Greece is up. Greece is down. Greece can recover. Greece can’t recover. The 3 ½-year rollercoaster ride for the beleaguered Greek economy continues with envoys from international lenders in Athens checking the books on long-delayed reforms and squabbling with the government over the size of a looming hole in the 2014 budget: is it 2.9 billion euros or 500 million euros?
Two bailouts from the Troika of the European Union-International Monetary Fund-European Central Bank (EU-IMF-ECB) have failed to cut the country’s staggering debt, now at some $430 billion, even after a $134 billion write-down in 2011 when the government stiffed private investors, including those in the Diaspora, with 74 percent losses.
But not all analysts are gloomy. Greece is on the way to economic recovery as investor faith returns to the recession-ridden Eurozone nation, an executive at Greece’s largest bank has told CNN.
Petros Christodoulou, Deputy Chief Executive of the National Bank of Greece, said that a drastic drop in government borrowing costs since the outbreak of the crisis in 2009 marks a “great improvement and a great perception of the country” by foreign investors.
Speaking to CNN’s Max Foster in Athens, Christodoulou said: “Are we out of the woods with 8% yields in government debt? Not yet, but we are on the right path.” He added: “All this eventually proliferates into everything that happens in Greece, starting from the banking sector which is in the center of the economy and this is good news going forward.”
Christodoulou’s comments come in a week of highs and lows for Europe’s worst hit nation. Last week Greek stocks showed a keen renewal of interest with speculators looking to cash in on the prospects of any chance of a rebound even with the country in the sixth year of a deep recession.
Christodoulou, in a piece by CNN’s Oliver Joy, said he believes Greece is becoming a business-friendly country as banks and the state sell off assets in a bid to raise capital. “I’m not worried about all this bickering here and there between the government and the Troika. At the end of the day, we’ve come a long way and we’re now at the tail end.”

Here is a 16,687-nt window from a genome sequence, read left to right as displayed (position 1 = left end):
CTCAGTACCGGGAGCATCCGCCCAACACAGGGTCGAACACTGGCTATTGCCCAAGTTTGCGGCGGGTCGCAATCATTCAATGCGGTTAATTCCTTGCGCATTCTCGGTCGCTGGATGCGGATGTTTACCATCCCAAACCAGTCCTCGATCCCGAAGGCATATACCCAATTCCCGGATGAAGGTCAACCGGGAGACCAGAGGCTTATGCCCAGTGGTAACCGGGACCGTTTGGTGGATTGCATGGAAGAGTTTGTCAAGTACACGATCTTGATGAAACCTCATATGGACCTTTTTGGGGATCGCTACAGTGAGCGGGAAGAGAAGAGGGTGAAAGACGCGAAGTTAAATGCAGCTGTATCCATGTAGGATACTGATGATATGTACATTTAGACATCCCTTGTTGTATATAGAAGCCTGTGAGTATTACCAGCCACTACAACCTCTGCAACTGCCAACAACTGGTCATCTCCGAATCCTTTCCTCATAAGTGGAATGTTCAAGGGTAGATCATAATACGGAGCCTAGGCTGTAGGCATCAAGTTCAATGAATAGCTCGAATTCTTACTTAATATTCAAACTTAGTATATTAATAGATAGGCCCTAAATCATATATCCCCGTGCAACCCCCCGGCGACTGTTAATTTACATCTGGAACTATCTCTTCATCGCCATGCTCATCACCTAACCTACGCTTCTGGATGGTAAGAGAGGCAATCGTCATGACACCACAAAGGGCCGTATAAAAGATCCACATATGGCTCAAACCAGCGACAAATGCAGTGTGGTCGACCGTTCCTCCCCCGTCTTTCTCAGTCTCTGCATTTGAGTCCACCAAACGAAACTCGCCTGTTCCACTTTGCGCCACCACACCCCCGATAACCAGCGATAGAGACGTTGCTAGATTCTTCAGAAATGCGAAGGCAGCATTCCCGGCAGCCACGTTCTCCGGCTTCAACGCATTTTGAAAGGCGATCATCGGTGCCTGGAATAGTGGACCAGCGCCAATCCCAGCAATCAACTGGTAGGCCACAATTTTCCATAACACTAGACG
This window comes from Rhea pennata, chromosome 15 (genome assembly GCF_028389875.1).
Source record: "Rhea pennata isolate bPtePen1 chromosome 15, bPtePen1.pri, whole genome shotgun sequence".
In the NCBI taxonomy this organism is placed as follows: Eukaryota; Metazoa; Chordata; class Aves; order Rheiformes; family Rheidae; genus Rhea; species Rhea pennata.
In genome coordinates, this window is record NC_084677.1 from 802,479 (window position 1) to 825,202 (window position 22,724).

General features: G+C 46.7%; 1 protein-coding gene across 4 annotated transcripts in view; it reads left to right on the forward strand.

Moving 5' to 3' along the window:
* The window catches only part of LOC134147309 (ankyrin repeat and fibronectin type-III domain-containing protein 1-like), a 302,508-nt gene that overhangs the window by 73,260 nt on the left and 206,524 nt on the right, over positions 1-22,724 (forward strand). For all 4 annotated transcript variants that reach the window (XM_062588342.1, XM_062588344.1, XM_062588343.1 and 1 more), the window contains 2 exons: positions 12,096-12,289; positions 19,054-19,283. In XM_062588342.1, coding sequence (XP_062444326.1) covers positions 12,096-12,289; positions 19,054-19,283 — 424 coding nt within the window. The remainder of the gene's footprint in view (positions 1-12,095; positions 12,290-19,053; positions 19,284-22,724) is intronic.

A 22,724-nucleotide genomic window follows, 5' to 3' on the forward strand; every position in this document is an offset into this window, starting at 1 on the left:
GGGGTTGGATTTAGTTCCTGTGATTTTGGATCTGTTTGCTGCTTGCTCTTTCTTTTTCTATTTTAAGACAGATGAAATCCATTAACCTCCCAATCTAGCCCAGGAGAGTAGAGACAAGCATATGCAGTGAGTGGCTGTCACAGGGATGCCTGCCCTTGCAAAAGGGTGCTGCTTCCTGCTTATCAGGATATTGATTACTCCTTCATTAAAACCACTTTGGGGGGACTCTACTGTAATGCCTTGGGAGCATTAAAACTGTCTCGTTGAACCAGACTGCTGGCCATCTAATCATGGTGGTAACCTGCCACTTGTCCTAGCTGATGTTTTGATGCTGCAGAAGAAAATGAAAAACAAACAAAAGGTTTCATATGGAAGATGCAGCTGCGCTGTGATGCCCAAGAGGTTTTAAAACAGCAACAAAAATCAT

With Greek unemployment at a record 27.6 percent and some 20 percent of the people pushed into poverty by the austerity measures demanded by the Troika so that banks can be repaid – and with tax revenues off estimates – many analysts say Greece can’t recover without imposing losses on the Troika, which has nixed the idea.
Nicholas Spiro, founder of Spiro Sovereign Strategy, told CNN that investor confidence in detached from the economic reality in Greece and largely based on the country’s Eurozone status being secure. “The kind of unemployment and the kind of headwinds that Greece is facing are simply too much. It’s very difficult to see how Greece is going to stage any kind of meaningful recovery.”
Prime Minister Antonis Samaras still has to deal with social unrest which could balloon if he goes back on his word not to implement any more pay cuts, tax hikes and slashed pensions with the Troika pushing for the government to find ways to plug the fiscal gap.
A general strike earlier this month did nothing to convince the government to change its mind or strategy of relying on loans and hopes of finding investors. Christodoulou, second-in-command at Greeks largest and oldest commercial bank, said he wasn’t worried by the protests.
The European Commission released its autumn economic forecast, estimating that Greece will emerge from recession in 2014 and projected solid growth of 2.9% for 2015 if the country maintains its current path: virtually no one else besides Greece believes that.
Spiro said that Greece will be “very lucky” to grow next year. “This is a country that is still struggling to meet the terms of its bailout program,” he added, “they have been kicked into the long grass to keep the euro show on the road.”
Greece fell into recession after the collapse of U.S. bank Lehman Brothers in 2008, which sparked a euro-wide debt crisis the following year and amplified years of wild overspending in Greece by the country’s two ruling parties, Samaras’ New Democracy Conservatives and his partners, the PASOK Socialists who have turned their back on party principles for political and pragmatic reasons. Christodoulou told CNN that the next step for Greece is to reduce state intervention in business.
“In the old days, we had the Greek state directly or indirectly involved in about two-thirds of Greek business, and it’s the delight of all Greeks when we see this shrinking drastically now.”